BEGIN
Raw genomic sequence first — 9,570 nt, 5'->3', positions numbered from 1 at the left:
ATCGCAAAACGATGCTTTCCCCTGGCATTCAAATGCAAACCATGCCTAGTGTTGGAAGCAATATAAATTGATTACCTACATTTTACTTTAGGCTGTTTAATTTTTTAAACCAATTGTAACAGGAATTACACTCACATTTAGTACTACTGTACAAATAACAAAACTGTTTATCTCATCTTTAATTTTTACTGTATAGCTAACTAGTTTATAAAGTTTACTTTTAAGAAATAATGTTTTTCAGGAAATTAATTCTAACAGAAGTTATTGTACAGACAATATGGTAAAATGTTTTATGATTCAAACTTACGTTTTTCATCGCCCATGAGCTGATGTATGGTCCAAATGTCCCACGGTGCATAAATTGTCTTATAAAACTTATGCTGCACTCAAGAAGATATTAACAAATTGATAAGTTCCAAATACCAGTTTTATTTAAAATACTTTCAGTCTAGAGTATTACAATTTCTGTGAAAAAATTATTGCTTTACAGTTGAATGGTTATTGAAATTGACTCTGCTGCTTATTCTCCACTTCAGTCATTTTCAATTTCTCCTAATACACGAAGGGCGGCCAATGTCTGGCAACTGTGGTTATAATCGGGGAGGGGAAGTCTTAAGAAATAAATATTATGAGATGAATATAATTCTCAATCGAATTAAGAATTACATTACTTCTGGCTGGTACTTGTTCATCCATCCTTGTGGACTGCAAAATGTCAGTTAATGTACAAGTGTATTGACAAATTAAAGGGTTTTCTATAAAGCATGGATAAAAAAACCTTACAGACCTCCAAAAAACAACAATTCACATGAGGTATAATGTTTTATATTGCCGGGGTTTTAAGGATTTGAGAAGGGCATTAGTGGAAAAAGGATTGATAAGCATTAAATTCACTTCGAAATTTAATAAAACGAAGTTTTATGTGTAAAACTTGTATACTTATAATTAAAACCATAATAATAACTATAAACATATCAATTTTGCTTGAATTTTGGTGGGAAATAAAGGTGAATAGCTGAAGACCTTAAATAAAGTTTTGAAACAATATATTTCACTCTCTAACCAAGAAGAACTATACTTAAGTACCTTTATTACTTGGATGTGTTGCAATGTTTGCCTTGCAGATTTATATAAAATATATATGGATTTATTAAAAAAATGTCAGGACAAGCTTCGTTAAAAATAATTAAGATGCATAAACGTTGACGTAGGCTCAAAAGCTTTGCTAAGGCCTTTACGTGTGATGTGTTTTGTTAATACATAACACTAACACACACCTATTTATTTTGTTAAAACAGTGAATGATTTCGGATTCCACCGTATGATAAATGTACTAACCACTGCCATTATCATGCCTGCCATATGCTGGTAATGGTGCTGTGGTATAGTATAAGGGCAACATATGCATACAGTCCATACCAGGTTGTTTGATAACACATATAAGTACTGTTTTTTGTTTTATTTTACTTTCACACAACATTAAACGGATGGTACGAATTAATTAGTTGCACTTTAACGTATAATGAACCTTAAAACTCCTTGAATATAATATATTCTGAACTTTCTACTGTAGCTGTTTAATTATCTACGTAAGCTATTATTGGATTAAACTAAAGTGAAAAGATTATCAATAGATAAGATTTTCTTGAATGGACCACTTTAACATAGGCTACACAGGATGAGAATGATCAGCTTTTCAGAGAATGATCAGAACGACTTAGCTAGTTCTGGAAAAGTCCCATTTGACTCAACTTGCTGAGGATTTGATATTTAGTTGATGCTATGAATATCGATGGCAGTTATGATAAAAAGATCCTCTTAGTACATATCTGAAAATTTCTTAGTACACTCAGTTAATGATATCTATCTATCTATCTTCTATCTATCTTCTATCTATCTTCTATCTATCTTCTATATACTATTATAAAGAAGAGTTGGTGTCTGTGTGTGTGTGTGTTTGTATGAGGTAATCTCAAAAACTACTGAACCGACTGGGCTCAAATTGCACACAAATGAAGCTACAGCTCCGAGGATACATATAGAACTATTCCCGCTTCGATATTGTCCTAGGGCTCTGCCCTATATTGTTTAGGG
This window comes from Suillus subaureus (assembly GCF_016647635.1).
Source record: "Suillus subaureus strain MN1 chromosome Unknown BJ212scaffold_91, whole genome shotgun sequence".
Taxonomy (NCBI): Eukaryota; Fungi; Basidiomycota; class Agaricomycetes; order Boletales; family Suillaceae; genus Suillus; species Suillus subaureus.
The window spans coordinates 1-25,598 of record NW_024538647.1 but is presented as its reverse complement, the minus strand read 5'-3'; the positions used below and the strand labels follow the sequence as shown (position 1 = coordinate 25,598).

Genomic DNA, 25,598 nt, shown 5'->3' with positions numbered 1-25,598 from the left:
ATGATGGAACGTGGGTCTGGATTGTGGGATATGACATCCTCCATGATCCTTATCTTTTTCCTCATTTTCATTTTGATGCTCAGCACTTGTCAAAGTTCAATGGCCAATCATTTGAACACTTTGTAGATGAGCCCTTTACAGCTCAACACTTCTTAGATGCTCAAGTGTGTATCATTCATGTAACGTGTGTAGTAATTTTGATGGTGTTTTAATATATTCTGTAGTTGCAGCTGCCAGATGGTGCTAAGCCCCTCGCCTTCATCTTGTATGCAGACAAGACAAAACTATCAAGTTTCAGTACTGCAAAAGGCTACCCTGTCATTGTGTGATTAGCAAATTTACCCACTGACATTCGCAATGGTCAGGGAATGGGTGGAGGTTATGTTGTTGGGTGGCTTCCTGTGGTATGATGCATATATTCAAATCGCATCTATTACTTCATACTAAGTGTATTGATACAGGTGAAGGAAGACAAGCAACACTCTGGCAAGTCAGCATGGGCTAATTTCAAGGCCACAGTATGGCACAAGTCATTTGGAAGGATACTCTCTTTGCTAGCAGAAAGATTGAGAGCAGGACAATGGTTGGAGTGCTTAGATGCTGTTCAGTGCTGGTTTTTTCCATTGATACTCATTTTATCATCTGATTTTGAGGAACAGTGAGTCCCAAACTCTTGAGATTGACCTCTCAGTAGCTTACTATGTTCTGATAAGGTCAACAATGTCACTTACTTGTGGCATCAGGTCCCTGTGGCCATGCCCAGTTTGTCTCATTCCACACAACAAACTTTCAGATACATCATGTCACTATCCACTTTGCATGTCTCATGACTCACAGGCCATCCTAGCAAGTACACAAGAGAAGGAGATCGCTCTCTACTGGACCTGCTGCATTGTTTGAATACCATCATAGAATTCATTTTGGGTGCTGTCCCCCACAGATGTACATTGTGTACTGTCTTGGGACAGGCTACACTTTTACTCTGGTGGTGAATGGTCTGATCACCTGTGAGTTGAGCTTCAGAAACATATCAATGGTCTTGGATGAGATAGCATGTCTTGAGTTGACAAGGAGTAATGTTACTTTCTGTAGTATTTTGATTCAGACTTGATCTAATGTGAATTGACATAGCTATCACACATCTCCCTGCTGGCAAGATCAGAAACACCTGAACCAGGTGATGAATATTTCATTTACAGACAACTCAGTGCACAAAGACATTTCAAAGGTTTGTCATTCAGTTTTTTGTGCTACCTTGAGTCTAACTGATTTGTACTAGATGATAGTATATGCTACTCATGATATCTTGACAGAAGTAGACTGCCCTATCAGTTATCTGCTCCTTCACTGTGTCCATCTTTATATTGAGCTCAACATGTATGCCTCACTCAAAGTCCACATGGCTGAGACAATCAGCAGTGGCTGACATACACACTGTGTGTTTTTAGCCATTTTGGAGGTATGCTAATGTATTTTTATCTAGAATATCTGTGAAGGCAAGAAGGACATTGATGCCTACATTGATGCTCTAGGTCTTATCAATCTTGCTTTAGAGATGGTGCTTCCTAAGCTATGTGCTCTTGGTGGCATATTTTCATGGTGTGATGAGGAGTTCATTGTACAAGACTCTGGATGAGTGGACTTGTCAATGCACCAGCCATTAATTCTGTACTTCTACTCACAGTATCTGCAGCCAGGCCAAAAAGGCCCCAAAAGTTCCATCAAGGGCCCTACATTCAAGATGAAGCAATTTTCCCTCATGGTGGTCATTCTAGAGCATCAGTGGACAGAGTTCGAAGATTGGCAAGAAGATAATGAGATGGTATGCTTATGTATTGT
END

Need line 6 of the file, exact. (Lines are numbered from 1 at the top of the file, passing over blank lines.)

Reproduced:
The window spans coordinates 1-25,598 of record NW_024538647.1 but is presented as its reverse complement, the minus strand read 5'-3'; the positions used below and the strand labels follow the sequence as shown (position 1 = coordinate 25,598).